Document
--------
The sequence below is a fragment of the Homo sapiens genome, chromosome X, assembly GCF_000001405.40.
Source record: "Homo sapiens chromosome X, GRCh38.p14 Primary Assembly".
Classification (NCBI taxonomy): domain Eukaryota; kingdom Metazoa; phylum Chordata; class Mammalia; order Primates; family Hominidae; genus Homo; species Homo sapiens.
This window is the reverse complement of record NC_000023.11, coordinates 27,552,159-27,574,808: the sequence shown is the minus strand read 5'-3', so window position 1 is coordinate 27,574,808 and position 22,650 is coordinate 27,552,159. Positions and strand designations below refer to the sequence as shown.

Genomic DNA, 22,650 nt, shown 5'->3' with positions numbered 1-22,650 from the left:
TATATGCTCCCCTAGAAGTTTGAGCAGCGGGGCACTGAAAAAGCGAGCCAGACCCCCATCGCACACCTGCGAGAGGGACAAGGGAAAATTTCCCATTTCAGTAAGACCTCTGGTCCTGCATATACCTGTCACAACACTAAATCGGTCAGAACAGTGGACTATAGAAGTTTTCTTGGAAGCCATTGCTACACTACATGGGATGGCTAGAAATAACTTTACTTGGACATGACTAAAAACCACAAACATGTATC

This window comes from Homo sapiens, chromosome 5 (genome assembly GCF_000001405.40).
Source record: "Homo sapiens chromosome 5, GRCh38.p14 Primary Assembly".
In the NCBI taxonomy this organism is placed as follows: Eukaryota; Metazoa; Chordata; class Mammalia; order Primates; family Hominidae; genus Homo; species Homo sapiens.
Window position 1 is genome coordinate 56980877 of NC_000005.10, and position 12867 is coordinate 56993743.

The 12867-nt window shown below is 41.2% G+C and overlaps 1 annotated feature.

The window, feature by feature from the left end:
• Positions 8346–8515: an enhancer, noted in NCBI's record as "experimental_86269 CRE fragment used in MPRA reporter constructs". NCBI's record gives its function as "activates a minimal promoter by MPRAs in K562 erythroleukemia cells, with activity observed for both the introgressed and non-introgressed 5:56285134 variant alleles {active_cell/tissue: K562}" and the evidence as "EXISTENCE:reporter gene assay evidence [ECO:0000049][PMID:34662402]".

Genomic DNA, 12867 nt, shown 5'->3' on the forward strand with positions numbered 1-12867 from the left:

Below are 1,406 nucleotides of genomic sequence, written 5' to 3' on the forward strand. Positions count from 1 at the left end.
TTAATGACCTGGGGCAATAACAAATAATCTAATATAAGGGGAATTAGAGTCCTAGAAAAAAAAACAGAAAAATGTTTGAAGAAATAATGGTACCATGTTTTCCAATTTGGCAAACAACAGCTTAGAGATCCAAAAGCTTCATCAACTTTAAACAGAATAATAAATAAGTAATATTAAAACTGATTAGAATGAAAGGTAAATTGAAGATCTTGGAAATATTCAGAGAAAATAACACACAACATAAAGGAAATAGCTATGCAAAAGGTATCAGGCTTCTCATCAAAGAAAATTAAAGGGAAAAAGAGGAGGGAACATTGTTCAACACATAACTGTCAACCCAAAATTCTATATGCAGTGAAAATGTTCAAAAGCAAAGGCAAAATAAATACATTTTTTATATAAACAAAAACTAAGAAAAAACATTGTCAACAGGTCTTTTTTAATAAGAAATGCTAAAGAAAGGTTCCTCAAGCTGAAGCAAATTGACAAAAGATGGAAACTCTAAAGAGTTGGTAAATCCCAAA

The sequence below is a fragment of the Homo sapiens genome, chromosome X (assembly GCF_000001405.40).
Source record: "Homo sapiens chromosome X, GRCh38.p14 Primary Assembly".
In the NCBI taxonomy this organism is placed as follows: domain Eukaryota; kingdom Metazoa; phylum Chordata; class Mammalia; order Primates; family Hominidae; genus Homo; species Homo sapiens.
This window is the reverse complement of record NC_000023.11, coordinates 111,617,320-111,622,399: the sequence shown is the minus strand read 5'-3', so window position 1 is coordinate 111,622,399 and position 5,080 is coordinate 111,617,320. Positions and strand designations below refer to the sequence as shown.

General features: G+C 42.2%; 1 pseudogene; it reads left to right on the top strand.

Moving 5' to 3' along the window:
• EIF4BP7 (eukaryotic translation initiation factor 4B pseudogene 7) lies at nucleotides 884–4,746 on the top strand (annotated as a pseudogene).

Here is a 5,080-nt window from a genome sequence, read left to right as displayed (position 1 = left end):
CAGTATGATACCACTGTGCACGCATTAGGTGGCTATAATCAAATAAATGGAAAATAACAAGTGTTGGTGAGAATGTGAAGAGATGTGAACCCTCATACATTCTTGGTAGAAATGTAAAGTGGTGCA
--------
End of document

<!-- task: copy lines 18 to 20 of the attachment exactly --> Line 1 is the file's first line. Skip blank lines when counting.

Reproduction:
Source record: "Homo sapiens chromosome X, GRCh38.p14 Primary Assembly".
In the NCBI taxonomy this organism is placed as follows: domain Eukaryota; kingdom Metazoa; phylum Chordata; class Mammalia; order Primates; family Hominidae; genus Homo; species Homo sapiens.
This window is the reverse complement of record NC_000023.11, coordinates 111,617,320-111,622,399: the sequence shown is the minus strand read 5'-3', so window position 1 is coordinate 111,622,399 and position 5,080 is coordinate 111,617,320. Positions and strand designations below refer to the sequence as shown.